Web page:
Gunnison County Libraries was looking to replace its existing library in Gunnison, Colorado, with a new sustainable building providing flexible and functional community space. The 15,000-square-foot public facility also needed to stand up to the harsh and variable weather conditions experienced in Gunnison. The high-elevation mountain sun is intense all year round, while winter ambient temperatures in the Gunnison Valley can drop below negative 30 degrees. In addition to cold temps, deep and heavy snow is common, so careful design of the roof systems by the Anderson Hallas Architects team was critical to handling snow and ice.
Energy Modeling and Assistance in Achieving Sustainability Goals
360 Engineering provided mechanical and plumbing engineering services, including energy modeling and assistance in achieving sustainability goals for the project. The design team was tasked with providing a building with an EUI (Energy Use Intensity) under 30. As a reference, the median EUI for a library in the US is 71.6 (Energy Star Benchmarking). The energy-efficient mechanical system combined geothermal ground source heat pumps and a variable air volume dedicated outside air system (VAV DOAS) with new DDC controls. The energy model completed at the end of the design predicted an EUI of 27.
Building EUI (Energy Use Intensity) goals for Net Zero
What does a low EUI have to do with Net Zero? A chart was developed by Building Green (BuildingGreen.com) to provide EUI goals for buildings that, combined with a solar PV array, provide a pathway to a Net Zero building. The Gunnison Library, a single-story, 15,000-square-foot building, has a targeted EUI of over 50. However, the chart developed by Building Green is based on a building using 70% electric and 30% natural gas. Having a goal of reducing fossil fuels and a fully electrified building shifts this chart, and the design goal of under 30 EUI puts us on the right track to achieve Net Zero.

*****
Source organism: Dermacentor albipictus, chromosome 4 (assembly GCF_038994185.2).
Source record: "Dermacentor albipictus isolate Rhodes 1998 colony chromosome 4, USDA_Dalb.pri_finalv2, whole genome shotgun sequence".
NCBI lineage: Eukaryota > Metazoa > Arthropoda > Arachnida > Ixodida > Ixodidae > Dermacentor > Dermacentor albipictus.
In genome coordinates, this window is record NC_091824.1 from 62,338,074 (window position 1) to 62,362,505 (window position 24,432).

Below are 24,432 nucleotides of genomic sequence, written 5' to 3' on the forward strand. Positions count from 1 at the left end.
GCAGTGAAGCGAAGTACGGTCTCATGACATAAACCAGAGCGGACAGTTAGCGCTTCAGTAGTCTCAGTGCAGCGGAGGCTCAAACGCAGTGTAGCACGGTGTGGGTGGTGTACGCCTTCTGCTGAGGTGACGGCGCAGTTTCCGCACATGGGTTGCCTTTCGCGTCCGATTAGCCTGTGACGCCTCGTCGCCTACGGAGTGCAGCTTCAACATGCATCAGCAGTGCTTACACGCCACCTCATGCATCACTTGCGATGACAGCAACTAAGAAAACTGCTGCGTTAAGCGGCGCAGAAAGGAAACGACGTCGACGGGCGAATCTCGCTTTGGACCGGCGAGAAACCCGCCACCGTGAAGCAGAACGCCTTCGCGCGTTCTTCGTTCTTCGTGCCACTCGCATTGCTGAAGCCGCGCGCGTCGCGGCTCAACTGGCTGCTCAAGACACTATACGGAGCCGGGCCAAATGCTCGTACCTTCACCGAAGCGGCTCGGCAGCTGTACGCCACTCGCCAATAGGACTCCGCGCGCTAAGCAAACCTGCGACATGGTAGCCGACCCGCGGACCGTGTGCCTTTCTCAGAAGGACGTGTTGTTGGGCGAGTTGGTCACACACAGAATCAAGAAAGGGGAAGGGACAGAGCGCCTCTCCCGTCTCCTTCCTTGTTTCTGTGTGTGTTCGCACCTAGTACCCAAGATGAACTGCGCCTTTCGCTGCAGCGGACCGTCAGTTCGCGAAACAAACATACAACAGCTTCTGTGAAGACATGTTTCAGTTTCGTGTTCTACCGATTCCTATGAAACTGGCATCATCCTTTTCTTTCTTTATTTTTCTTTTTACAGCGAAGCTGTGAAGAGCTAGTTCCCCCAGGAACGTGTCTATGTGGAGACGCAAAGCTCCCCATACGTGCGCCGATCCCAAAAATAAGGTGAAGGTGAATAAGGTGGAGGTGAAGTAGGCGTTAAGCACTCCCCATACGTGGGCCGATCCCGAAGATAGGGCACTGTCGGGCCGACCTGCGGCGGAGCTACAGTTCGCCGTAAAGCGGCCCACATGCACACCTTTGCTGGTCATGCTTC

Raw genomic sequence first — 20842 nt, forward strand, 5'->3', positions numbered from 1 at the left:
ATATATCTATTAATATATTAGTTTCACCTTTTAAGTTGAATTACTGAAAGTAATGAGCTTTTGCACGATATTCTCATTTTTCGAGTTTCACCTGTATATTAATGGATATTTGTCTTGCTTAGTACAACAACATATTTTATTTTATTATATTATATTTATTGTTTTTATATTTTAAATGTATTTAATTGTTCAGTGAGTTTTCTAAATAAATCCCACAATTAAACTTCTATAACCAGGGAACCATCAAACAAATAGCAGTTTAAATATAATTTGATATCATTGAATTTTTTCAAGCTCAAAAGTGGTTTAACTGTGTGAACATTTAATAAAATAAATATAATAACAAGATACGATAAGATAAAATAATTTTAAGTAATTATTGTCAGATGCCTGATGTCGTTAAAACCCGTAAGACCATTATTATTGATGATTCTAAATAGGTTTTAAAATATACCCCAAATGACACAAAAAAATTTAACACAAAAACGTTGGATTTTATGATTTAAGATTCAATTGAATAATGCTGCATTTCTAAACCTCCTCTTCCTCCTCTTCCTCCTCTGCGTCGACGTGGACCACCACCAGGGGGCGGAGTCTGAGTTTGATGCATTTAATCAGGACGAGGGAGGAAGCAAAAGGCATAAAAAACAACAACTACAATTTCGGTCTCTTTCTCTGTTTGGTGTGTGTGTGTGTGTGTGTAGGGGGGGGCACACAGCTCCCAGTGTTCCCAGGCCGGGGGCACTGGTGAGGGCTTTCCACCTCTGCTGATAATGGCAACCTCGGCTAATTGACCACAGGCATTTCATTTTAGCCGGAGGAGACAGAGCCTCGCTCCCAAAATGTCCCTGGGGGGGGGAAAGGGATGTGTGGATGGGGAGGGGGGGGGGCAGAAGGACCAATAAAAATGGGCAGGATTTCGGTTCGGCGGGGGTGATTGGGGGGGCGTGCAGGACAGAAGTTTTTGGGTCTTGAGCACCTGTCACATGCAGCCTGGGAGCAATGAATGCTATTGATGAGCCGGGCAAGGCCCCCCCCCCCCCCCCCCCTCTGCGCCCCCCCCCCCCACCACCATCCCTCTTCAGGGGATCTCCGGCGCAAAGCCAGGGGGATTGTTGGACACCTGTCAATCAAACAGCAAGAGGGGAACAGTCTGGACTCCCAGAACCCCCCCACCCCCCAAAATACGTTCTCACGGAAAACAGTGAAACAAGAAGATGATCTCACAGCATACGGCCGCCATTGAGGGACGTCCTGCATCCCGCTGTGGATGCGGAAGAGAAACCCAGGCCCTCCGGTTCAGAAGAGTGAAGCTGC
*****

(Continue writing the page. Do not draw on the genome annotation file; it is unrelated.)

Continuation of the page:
The Gunnison Library utilizes an 18kW solar array with the intent that solar PV could be expanded as the allowable kW per array increases. The 18kW array provides 1.2 watts per square foot and is a minimal array, considering the average size of residential arrays are 7.1 kW (NREL).
So, how is the building doing? Over the last five months, the building has been operating with an EUI of 15.5! As mechanical engineers, this isn’t just a triumph; it’s a testament to our role in shaping a future where Net Zero isn’t a lofty ideal but a measurable reality. It’s a call to action for mechanical engineers everywhere—to engineer not just systems but sustainable solutions that propel us toward a future where our buildings don’t just weather the storm but become beacons of environmental responsibility.